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Wayne Theatre to host poetry competition for Virginia high school students

Rebecca Barnabi
Poetry Out Loud’s 2023 winner are seen with host Regie Cabico, far right. Courtesy of The Wayne Theatre.

High school poetry enthusiasts will compete tomorrow in the first semi-finals across the United States of Poetry Out Loud.

The top eight students in Virginia will compete in the state championship held at The Wayne on March 8, 2024. The public and community members, especially local students and teachers, are welcome to enjoy the competition at 2 p.m.

Entertainment for the afternoon while the judges make their selections for who will represent Virginia at the national competition of Poetry Out Loud in April in Washington, D.C. will include students from the Virginia School for the Deaf and Blind signing poetry in American Sign Language. Mary Baldwin University students in the Shakespeare master’s program will also recite sonnets by the Bard.

According to Corey Holmes, director of education at The Wayne Theatre, more than 40 schools in Virginia have competed in the poetry competition.

In 2005, the National Endowment for the Arts and the Poetry Foundation started Poetry Out Loud. Last summer the two organizations approached The Wayne in Waynesboro about hosting and administering the state competition.

High school students from across the country choose two poems from an anthology of selections including contemporary poems and classic pieces such as Shakespeare’s sonnets.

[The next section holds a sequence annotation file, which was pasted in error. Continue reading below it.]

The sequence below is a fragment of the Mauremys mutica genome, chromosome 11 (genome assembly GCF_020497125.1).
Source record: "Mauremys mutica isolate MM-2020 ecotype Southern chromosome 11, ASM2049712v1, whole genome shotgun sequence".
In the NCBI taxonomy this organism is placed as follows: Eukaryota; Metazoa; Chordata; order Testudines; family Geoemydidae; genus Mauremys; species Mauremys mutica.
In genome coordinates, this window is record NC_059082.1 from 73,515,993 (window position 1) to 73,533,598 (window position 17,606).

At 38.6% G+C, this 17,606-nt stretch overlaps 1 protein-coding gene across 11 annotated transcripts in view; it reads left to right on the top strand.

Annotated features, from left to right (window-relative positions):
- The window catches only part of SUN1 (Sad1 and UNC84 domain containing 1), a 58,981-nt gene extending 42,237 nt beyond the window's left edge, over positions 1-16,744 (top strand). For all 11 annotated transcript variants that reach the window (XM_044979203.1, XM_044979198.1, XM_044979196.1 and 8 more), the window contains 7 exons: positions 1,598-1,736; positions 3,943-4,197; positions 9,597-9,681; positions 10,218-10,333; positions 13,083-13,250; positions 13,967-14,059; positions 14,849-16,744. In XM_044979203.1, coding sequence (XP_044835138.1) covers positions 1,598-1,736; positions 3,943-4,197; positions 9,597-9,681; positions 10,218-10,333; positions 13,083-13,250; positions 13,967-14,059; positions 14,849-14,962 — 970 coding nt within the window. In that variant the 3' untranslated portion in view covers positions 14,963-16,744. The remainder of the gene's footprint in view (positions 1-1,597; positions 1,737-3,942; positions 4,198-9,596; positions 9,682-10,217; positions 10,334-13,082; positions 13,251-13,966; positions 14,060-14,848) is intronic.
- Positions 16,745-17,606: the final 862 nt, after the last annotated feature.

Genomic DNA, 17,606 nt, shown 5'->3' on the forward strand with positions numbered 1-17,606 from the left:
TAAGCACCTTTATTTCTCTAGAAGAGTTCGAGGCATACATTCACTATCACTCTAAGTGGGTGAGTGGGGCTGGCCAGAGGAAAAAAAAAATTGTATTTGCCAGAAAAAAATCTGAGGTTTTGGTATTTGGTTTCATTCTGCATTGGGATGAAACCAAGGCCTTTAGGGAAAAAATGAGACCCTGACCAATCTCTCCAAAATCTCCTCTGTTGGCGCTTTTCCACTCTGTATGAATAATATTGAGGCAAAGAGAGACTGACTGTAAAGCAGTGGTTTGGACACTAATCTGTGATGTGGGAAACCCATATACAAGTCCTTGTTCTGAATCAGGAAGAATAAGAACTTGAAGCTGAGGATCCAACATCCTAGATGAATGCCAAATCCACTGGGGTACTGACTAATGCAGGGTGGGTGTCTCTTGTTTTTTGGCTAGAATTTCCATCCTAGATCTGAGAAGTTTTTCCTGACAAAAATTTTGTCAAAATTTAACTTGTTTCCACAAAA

“Some address what high schoolers are experiencing right now,” Holmes said of contemporary poems, such as a piece a student read about an inability to identify their gender.

The students bring life to contemporary works and find new meaning in classic works of poetry.

“It’s a beautiful program,” Holmes said of Poetry Out Loud.

Waynesboro is centrally located in the Commonwealth to serve as the site for the state competition, which will be viewable on Livestream also.

Holmes said she is excited about the representation of students in the competition who come from different regions of Virginia, have different backgrounds and present diversity.

“The diversity of kids who are participating in this competition makes me really happy,” Holmes said.

One student from each state, U.S. territory and Washington, D.C. will compete in April 2024 at the national competition. Since 2005, three students from Virginia have won the national competition.

Rebecca Barnabi

Rebecca Barnabi

Rebecca J. Barnabi is the national editor of Augusta Free Press. A graduate of the University of Mary Washington, she began her journalism career at The Fredericksburg Free-Lance Star. In 2013, she was awarded first place for feature writing in the Maryland, Delaware, District of Columbia Awards Program, and was honored by the Virginia School Boards Association’s 2019 Media Honor Roll Program for her coverage of Waynesboro Schools. Her background in newspapers includes writing about features, local government, education and the arts.